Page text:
E1 244 Detection and Estimation

About E1 244 Detection and Estimation

The main goal of E1 244 is to cover the two major domains of statistical signal processing, namely, detection and estimation, which include the many mathematical tools that engineers and statisticians use to draw inference from imperfect or incomplete measurements. The first part of the course develops statistical parameter estimation methods to extract information from signals in noise. The second part of this course is about the application of statistical hypothesis testing to the detection of signals in noise.


Matrix theory (or computational linear algebra) and Random processes.


  • Wednesday and Fridays 1:45-3:15pm, ECE/MP 20 (Auditorium).

  • Exercise and tutorial sessions on the 1st and 3rd Saturdays, 11-12.30pm, ECE/MP 20.

Teaching Assistant

Krishna Chaythanya (email: krishnackv AT iisc.ac.in)


Review of linear algebra and random processes. Maximum likelihood theory, minimum variance unbiased estimators, the Cramér-Rao bound, best linear unbiased estimators, least squares and recursive least squares, Bayesian estimation techniques, the Wiener and Kalman filters, binary and multiple hypothesis testing, Neyman-Pearson detector, Bayes detector, composite hypothesis testing with unknown signal and noise parameters, and sequential probability ratio test.


    • Fundamentals of Statistical Signal Processing, Volume I: Estimation Theory, S.M. Kay, Prentice Hall 1993, ISBN-13: 978-0133457117.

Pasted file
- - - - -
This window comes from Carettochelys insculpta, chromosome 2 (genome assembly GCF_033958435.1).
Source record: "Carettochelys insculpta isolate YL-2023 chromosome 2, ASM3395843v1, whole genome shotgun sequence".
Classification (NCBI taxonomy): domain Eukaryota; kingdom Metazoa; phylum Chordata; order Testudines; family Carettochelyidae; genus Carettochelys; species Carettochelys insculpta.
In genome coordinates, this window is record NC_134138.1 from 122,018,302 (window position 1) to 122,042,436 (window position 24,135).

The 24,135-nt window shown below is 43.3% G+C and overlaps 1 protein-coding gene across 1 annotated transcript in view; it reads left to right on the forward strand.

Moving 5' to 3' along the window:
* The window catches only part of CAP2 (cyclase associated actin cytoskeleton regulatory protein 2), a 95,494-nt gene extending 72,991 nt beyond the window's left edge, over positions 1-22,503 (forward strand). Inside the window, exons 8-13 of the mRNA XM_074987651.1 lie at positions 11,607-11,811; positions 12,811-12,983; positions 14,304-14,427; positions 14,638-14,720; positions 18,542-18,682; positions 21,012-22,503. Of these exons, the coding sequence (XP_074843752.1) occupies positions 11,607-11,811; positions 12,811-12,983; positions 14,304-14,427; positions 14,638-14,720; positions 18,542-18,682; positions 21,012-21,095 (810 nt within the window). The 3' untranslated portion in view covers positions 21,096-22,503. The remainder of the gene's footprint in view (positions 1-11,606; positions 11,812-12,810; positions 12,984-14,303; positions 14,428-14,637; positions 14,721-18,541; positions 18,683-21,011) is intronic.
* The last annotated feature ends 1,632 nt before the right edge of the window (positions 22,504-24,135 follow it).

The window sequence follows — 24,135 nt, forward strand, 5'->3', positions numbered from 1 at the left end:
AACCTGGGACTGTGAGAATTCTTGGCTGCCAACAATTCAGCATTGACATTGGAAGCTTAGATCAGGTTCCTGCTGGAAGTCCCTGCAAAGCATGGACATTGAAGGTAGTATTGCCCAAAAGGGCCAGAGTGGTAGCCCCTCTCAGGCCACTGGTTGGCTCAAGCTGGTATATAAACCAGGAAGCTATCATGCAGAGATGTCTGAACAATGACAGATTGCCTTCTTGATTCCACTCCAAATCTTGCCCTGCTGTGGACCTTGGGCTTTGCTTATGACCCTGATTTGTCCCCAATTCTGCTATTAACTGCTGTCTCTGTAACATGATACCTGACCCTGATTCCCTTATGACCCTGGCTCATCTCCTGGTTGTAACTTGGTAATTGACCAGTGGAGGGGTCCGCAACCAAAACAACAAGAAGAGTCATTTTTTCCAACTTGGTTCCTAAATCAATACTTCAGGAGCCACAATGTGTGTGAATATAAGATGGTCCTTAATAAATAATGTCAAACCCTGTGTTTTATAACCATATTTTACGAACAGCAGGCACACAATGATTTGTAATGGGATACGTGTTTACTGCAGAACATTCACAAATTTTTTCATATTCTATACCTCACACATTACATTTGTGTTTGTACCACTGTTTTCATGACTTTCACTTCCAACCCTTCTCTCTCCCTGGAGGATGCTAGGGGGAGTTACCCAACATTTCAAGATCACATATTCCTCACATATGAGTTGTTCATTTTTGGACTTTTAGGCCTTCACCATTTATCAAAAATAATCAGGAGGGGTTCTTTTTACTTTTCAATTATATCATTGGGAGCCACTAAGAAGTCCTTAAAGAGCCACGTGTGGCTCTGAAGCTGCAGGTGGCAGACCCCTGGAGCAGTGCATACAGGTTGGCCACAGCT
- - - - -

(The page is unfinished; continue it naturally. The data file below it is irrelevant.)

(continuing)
• Fundamentals of Statistical Signal Processing, Volume II: Detection Theory, S.M. Kay, Prentice 1993, ISBN-13: 978-0135041352.

  • Other useful resources

    • Statistical Signal Processing, L.L. Scharf, Pearson India, 2010, ISBN-13: 978-8131733615.

    • An Introduction to Signal Detection and Estimation, H.V. Poor, Springer, 2nd edition, 1998, ISBN-13: 978-0387941738.

Course requirements and grading

  • Three homeworks (problems and programming): 10% each, i.e., 30% in total

    • Prepare reports using LaTeX.

    • Submit only pdf files using Microsoft Teams. Include Matlab/Python scripts as appendices.

    • Late submissions are allowed, but will not be graded.

  • Midterm exam on Feb 19, 2020 (Tentative): 20%

    • Written exam. A4 cheat sheet will be allowed.

  • Final exam, somewhere during the fourth week of April: 50%

    • Written exam. A4 cheat sheet will be allowed.


Lecture numberDate Topic Reference Slides
1 08-01-2020 Introduction slides
2 10-01-2020 Linear algebra and random processes slides
x15-01-2020 Makara Sankrati - NO CLASS -
317-01-2020 Minimum variance unbiased estimation Ch. 2
422-01-2020 Cramer-Rao lower bound Ch. 3